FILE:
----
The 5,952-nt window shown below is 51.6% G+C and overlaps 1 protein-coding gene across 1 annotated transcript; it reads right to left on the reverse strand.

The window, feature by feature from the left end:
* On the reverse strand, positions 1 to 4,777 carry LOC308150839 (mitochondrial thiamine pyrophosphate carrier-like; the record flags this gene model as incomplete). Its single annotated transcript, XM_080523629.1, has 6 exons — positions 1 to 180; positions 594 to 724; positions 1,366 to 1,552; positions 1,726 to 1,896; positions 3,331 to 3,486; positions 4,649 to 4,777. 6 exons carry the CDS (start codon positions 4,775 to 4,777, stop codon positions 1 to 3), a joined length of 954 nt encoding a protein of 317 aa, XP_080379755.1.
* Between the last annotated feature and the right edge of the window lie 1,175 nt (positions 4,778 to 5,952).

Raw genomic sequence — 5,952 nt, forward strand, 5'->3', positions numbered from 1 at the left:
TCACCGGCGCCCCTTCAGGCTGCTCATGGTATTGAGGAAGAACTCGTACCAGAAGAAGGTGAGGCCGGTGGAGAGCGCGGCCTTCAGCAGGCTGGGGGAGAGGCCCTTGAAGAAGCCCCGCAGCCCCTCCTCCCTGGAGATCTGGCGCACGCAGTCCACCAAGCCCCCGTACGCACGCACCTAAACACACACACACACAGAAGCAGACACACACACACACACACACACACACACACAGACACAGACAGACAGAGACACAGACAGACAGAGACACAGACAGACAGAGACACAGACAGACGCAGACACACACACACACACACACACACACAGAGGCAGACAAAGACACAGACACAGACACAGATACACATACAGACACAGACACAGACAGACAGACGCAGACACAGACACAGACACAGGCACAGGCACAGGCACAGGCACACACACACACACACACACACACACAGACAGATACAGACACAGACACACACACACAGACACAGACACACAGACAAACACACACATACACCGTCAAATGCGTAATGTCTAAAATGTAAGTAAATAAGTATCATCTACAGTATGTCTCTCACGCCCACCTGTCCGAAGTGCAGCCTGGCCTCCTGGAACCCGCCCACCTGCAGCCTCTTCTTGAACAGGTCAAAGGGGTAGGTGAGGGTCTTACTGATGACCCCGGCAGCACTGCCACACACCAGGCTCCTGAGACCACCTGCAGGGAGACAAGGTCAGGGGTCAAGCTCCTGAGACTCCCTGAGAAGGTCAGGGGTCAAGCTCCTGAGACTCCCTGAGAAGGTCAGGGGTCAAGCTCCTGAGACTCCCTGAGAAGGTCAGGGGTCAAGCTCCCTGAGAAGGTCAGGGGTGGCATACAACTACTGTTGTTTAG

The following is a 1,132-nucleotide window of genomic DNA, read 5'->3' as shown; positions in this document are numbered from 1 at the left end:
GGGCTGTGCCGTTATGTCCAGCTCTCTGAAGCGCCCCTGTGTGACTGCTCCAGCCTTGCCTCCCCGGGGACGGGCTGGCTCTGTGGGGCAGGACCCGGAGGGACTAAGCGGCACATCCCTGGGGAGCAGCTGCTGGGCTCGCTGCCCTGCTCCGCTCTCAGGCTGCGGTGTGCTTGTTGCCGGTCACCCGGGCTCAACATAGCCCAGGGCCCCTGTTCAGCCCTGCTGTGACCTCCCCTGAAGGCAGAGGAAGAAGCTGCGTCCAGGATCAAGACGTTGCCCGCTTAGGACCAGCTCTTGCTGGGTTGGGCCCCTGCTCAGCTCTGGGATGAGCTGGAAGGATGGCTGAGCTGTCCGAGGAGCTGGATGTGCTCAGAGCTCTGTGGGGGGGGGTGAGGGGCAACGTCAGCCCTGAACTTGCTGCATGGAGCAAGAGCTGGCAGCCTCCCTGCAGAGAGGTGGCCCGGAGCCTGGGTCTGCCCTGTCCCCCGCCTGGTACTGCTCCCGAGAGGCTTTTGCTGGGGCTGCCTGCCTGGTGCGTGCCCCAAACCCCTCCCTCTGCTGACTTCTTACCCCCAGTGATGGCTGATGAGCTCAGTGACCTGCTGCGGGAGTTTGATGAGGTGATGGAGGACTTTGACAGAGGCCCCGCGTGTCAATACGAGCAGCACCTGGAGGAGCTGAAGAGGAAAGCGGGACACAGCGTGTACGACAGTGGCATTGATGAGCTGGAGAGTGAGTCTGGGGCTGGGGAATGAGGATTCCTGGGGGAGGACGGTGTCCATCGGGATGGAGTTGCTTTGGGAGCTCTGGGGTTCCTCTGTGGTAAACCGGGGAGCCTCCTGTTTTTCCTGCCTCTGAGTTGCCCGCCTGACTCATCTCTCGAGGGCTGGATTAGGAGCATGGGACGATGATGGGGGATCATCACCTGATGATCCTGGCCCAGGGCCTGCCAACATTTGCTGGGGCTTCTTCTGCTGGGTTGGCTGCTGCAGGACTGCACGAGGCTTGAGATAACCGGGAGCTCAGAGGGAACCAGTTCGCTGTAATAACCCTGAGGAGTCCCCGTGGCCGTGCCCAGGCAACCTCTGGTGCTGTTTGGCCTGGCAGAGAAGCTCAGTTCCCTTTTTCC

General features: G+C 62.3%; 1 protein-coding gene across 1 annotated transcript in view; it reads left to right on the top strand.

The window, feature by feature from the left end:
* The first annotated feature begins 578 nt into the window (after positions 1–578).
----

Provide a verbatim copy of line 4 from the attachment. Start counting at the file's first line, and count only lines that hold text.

* Between the last annotated feature and the right edge of the window lie 1,175 nt (positions 4,778 to 5,952).